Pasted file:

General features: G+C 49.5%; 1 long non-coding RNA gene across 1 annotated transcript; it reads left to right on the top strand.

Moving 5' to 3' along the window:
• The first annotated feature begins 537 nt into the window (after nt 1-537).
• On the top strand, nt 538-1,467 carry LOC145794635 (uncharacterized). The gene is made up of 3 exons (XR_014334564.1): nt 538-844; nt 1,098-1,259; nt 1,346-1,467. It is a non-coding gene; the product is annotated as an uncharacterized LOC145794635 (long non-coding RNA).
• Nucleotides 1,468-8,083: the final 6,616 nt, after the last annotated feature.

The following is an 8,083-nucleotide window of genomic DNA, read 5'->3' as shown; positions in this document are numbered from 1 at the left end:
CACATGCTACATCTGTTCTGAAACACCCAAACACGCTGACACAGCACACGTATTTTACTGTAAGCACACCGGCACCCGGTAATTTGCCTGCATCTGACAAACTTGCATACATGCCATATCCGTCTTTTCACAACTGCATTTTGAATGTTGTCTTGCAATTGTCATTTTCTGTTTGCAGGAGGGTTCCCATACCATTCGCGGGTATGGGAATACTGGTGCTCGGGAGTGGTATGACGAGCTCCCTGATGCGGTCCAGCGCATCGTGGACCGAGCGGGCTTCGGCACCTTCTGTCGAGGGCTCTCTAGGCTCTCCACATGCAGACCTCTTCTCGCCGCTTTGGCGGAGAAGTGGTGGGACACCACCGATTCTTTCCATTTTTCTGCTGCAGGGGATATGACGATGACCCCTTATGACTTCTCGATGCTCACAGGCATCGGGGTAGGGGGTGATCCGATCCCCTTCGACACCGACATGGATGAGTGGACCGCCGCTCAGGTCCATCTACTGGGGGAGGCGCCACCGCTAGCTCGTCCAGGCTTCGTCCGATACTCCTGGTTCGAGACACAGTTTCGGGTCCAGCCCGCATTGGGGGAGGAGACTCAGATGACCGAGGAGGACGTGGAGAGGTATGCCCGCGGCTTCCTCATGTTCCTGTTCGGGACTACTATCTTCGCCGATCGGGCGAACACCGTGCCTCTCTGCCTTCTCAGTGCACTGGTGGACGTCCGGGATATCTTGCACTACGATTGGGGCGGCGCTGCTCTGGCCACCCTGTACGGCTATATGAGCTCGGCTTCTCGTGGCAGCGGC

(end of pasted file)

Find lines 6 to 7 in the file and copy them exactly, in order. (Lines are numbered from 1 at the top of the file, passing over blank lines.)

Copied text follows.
The following is an 8,083-nucleotide window of genomic DNA, read 5'->3' as shown; positions in this document are numbered from 1 at the left end:
CACATGCTACATCTGTTCTGAAACACCCAAACACGCTGACACAGCACACGTATTTTACTGTAAGCACACCGGCACCCGGTAATTTGCCTGCATCTGACAAACTTGCATACATGCCATATCCGTCTTTTCACAACTGCATTTTGAATGTTGTCTTGCAATTGTCATTTTCTGTTTGCAGGAGGGTTCCCATACCATTCGCGGGTATGGGAATACTGGTGCTCGGGAGTGGTATGACGAGCTCCCTGATGCGGTCCAGCGCATCGTGGACCGAGCGGGCTTCGGCACCTTCTGTCGAGGGCTCTCTAGGCTCTCCACATGCAGACCTCTTCTCGCCGCTTTGGCGGAGAAGTGGTGGGACACCACCGATTCTTTCCATTTTTCTGCTGCAGGGGATATGACGATGACCCCTTATGACTTCTCGATGCTCACAGGCATCGGGGTAGGGGGTGATCCGATCCCCTTCGACACCGACATGGATGAGTGGACCGCCGCTCAGGTCCATCTACTGGGGGAGGCGCCACCGCTAGCTCGTCCAGGCTTCGTCCGATACTCCTGGTTCGAGACACAGTTTCGGGTCCAGCCCGCATTGGGGGAGGAGACTCAGATGACCGAGGAGGACGTGGAGAGGTATGCCCGCGGCTTCCTCATGTTCCTGTTCGGGACTACTATCTTCGCCGATCGGGCGAACACCGTGCCTCTCTGCCTTCTCAGTGCACTGGTGGACGTCCGGGATATCTTGCACTACGATTGGGGCGGCGCTGCTCTGGCCACCCTGTACGGCTATATGAGCTCGGCTTCTCGTGGCAGCGGC